Wednesday, August 8, 2007

Top ten things we have seen monks do

We are blogging now from our van, as we wait for the herd of 500 goats to cross the road, stopping all major highway traffic in both directions.

To catch you up on the past couple of days, we spent our last night in Xiahe eating at a muslim restaurant on the main street (no yak, we believe) and then had the Gansu region speciality warm beers at the hotel across the way. There we were fortunate enough to stumble upon a Tibetan welcoming ceremony, which appears exclusively designed for tourists and involved local tibetans dancing around led by an absurd white man who pranced and flailed like he was Brian Boitano going for the gold.

One more night in our dormitory room and we set off for Langmusi, another monastery town about 3 hours away. En route, we drove through the Sanke Grasslands, which were filled with beautiful rolling hills and wild flowers. Though less mountainous than our earlier drive, the ride was nevertheless exciting as much of it was on unpaved road.

We arrived in Langmusi early enough to enjoy a late lunch and do some exploring. To select said lunch eatery, we went with the surefire olken method of selection: follow the locals. This landed us in a muslim restaurant (menu included the phrase "we are a muslim restaurant and do not serve pork" followed by descriptions of several pork dishes - when asked about, they were unavailable. You decide.) where we had delicious top ramen (handmade noods and all) for the bargain price of less than 50 cents, as well as some other noodle extravaganza and some fried eggplant and pork mini-sandwiches. We do our best to order "chieze" (eggplant) whenever possible for guaranteed deliciousness.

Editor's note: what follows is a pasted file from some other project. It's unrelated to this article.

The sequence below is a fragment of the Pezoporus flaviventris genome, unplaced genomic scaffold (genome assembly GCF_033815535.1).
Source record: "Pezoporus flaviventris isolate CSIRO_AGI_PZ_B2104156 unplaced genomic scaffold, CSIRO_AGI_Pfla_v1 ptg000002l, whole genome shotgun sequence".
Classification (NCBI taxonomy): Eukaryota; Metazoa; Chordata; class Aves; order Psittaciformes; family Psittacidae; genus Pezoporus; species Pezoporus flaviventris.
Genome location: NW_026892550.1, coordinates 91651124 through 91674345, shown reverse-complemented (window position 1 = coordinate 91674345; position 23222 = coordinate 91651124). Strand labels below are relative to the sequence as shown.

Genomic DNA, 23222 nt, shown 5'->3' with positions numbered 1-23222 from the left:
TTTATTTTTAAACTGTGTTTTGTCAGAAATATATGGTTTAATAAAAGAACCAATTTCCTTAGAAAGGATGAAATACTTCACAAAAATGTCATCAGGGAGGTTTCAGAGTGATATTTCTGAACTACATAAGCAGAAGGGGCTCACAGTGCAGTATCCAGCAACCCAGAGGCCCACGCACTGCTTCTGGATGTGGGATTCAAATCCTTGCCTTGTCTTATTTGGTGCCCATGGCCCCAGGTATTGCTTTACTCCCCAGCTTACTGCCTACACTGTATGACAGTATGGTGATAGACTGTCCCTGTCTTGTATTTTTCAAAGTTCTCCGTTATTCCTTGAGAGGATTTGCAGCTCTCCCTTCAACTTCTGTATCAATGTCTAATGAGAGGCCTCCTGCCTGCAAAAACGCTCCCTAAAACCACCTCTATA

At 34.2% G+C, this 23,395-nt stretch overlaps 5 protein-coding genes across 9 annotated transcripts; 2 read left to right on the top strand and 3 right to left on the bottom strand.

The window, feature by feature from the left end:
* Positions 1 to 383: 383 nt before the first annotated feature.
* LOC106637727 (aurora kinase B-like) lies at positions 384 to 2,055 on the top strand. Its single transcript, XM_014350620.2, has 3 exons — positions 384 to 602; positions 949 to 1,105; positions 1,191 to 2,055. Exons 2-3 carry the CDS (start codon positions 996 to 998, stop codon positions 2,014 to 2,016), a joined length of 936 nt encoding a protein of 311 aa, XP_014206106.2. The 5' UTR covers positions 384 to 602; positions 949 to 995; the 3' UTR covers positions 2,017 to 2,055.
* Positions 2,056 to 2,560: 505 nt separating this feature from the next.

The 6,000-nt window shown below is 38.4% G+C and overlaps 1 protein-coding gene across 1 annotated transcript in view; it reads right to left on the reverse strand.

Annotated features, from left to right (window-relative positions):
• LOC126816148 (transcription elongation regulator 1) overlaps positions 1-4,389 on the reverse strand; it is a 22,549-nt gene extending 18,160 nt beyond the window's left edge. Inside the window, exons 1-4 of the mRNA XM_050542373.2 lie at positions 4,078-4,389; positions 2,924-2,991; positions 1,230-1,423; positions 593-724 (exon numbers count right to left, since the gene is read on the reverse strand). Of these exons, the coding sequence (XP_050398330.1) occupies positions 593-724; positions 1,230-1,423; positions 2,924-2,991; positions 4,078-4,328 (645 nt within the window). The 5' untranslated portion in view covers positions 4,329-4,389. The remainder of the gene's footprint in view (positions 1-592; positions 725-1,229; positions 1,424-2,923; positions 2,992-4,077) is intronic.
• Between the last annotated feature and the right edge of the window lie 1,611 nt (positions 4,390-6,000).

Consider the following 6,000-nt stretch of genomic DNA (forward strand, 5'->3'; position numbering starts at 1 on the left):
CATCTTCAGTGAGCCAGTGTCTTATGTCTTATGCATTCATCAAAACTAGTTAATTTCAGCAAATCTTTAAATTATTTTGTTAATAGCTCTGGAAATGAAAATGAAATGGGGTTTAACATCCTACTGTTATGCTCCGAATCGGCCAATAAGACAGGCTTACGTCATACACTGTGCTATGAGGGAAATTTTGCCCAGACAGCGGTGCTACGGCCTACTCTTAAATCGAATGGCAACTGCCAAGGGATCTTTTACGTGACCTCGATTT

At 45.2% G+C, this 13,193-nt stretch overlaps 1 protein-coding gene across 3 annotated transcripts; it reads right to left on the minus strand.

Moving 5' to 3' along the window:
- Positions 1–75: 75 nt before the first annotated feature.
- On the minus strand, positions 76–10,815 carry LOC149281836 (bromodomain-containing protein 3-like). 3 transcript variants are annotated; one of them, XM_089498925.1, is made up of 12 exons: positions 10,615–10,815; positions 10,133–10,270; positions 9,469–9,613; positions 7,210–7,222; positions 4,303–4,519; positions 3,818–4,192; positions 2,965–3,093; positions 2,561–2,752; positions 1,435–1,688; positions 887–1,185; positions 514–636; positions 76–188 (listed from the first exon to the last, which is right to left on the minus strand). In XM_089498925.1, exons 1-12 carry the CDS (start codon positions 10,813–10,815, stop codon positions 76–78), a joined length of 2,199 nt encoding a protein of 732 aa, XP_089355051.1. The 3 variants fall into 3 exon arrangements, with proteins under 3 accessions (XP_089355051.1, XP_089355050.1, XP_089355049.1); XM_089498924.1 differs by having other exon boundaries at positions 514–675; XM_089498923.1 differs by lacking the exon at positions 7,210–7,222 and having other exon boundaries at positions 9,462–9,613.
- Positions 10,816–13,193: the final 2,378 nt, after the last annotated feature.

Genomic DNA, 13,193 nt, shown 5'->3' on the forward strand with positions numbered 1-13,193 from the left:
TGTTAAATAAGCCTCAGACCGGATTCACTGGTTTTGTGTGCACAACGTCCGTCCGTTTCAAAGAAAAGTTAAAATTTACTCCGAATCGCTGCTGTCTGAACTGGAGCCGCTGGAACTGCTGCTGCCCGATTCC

Perhaps a word or two about the town is in order. Langmusi is on the border of Sichuan and Gansu provinces, and features two monasteries: one on either side of the "river." The river is more like a creek, and given some of the things we saw going into the creek, it seems advantageous to be upstream. Like way upstream. That said, we all loved the feel of Langmusi. It's very quiet (spritual fulfillment doesn't make much noise outside of prayer time at the monasteries) and a great place to hike, explore, and of course eat for a couple of days.

After hiking around the monastery on the Gansu side and up into the hills around it, our shoes became so caked with mud that it felt like we had gained 10 pounds every time we took a step. Horsebackriding is a popular pastime in Langmusi, though we opted against taking a ride, led by Jon's conviction that if we came within 3 feet of a horse we were all sure to be killed. To relax our weary feet from hiking, we stopped for tea at a tea house on the main street - the other patrons were all Tibetans in their characteristic all-weather robe-cum-jacket-cum-backpacks and oversized silver jewery; needless to say, they were amused when we insisted on sniffing each of the ~15 teas before buying.